CoinForum.com Homepage
Forum Home Forum Home > US Coins & Paper Money > News, Links, and Resources > New Coin Collectors
  New Posts New Posts RSS Feed - Preparation of Working Dies
  FAQ FAQ  Forum Search   Events   Register Register  Login Login


Preparation of Working Dies

 Post Reply Post Reply
Author
Message
silverhawk View Drop Down
Admin Group
Admin Group
Avatar

Joined: 30 May 2006
Location: United States
Status: Offline
Points: 1846
Post Options Post Options   Thanks (0) Thanks(0)   Quote silverhawk Quote  Post ReplyReply Direct Link To This Post Topic: Preparation of Working Dies
    Posted: 04 Nov 2006 at 1:05pm

Preparation of Working Dies

The first step in producing a coin is for an artist to design the coin and the Secretary of the Treasury approves it. Next, a United States Mint sculptor-engraver prepares a plastilene (modeling wax) model in bas-relief from the approved sketch. Sculptor-engravers must keep in mind the depth of relief that is suitable for producing coins. This model is generally between three and twelve times larger than the size of the finished coin.

A plaster of Paris negative is then cast from the plastilene model, with great care being used to incorporate the necessary details and to refining the design. They make a plaster positive after suitable preparation of the negative model. The sculptor then submits the plaster positive or photographs of it to United States Mint officials and other interested parties.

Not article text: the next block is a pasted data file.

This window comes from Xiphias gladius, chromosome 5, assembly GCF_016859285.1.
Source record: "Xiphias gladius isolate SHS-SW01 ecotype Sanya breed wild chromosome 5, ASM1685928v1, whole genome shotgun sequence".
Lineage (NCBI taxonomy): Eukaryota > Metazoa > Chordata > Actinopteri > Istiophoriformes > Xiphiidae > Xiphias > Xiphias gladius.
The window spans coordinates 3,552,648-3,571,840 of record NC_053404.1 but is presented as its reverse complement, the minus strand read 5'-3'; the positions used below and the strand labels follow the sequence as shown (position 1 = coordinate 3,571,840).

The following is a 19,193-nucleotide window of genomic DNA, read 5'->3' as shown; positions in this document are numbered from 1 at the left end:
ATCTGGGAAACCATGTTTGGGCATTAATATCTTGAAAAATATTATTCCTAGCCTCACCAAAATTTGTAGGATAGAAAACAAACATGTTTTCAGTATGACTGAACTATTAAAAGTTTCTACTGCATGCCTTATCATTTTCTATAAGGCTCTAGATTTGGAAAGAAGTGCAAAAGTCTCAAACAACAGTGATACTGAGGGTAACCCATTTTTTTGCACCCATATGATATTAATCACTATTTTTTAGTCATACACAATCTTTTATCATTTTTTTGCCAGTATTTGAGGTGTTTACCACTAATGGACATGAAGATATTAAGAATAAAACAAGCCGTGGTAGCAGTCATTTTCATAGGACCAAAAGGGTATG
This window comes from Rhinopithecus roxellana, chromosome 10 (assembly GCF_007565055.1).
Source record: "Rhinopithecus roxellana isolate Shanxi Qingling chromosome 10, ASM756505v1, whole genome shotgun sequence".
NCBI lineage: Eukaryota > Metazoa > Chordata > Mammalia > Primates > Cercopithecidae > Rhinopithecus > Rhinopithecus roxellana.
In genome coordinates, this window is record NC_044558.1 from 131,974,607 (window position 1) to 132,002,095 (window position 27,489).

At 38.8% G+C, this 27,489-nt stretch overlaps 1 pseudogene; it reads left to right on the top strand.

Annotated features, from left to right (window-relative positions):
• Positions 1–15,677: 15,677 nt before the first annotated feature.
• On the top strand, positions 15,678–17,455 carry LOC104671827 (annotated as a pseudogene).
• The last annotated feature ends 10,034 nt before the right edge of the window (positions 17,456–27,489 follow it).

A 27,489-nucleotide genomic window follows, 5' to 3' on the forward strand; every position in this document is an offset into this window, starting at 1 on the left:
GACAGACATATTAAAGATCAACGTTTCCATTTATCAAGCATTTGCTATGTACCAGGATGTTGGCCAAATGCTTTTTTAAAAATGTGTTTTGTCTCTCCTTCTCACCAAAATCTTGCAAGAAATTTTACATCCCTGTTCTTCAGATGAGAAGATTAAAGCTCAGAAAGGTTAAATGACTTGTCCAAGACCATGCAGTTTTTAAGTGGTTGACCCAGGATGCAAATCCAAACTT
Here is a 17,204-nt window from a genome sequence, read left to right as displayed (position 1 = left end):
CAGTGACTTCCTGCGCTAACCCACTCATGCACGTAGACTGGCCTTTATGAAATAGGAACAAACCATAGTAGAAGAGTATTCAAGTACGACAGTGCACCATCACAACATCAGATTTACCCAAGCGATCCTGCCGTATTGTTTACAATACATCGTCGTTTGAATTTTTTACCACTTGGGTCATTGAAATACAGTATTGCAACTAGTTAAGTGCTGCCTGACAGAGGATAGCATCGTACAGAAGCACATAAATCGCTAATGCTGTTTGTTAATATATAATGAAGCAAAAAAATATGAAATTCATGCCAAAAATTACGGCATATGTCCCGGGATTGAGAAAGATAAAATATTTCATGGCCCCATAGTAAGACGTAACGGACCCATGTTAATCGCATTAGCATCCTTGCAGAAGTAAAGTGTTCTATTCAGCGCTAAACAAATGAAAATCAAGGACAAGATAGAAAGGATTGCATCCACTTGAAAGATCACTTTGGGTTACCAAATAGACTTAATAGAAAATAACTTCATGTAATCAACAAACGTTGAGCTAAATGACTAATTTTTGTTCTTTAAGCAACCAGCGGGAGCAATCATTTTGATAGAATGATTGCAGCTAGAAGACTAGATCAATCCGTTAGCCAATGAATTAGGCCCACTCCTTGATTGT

When final approval is received, another negative is prepared. They use this to make a copper electrotype or galvano. The negative plaster cast is dried thoroughly and treated with hot beeswax and powdered copper. Finally, they attach a conductor and suspend the treated model in a copper electroplating tank. This process deposits a layer of copper that is at least 1/16th of an inch thick on the negative model. The resulting copper shell, called a galvano, is separated from the plaster and trimmed. After eliminating all defects from the galvano, the engravers add lead to the back to strengthen it.

They then mount the completed galvano on a Janvier transfer engraving machine. This machine cuts the design in a soft tool steel blank that is the exact size of the finished coin. This produces a positive replica called a hub. The hub is then heat-treated to harden it. It is then placed on a hydraulic press to prepare a master die, which must then harden. Using a cold forging process, they extract a working hub. United States Mint employees carefully store the original hub to insure against loss of the original reduction. The working hub is what produces the dies that strike the actual coins.

Back to Top
Sponsored Links


Back to Top
 Post Reply Post Reply
  Share Topic   

Forum Jump Forum Permissions View Drop Down

Forum Software by Web Wiz Forums® version 12.01
Copyright ©2001-2018 Web Wiz Ltd.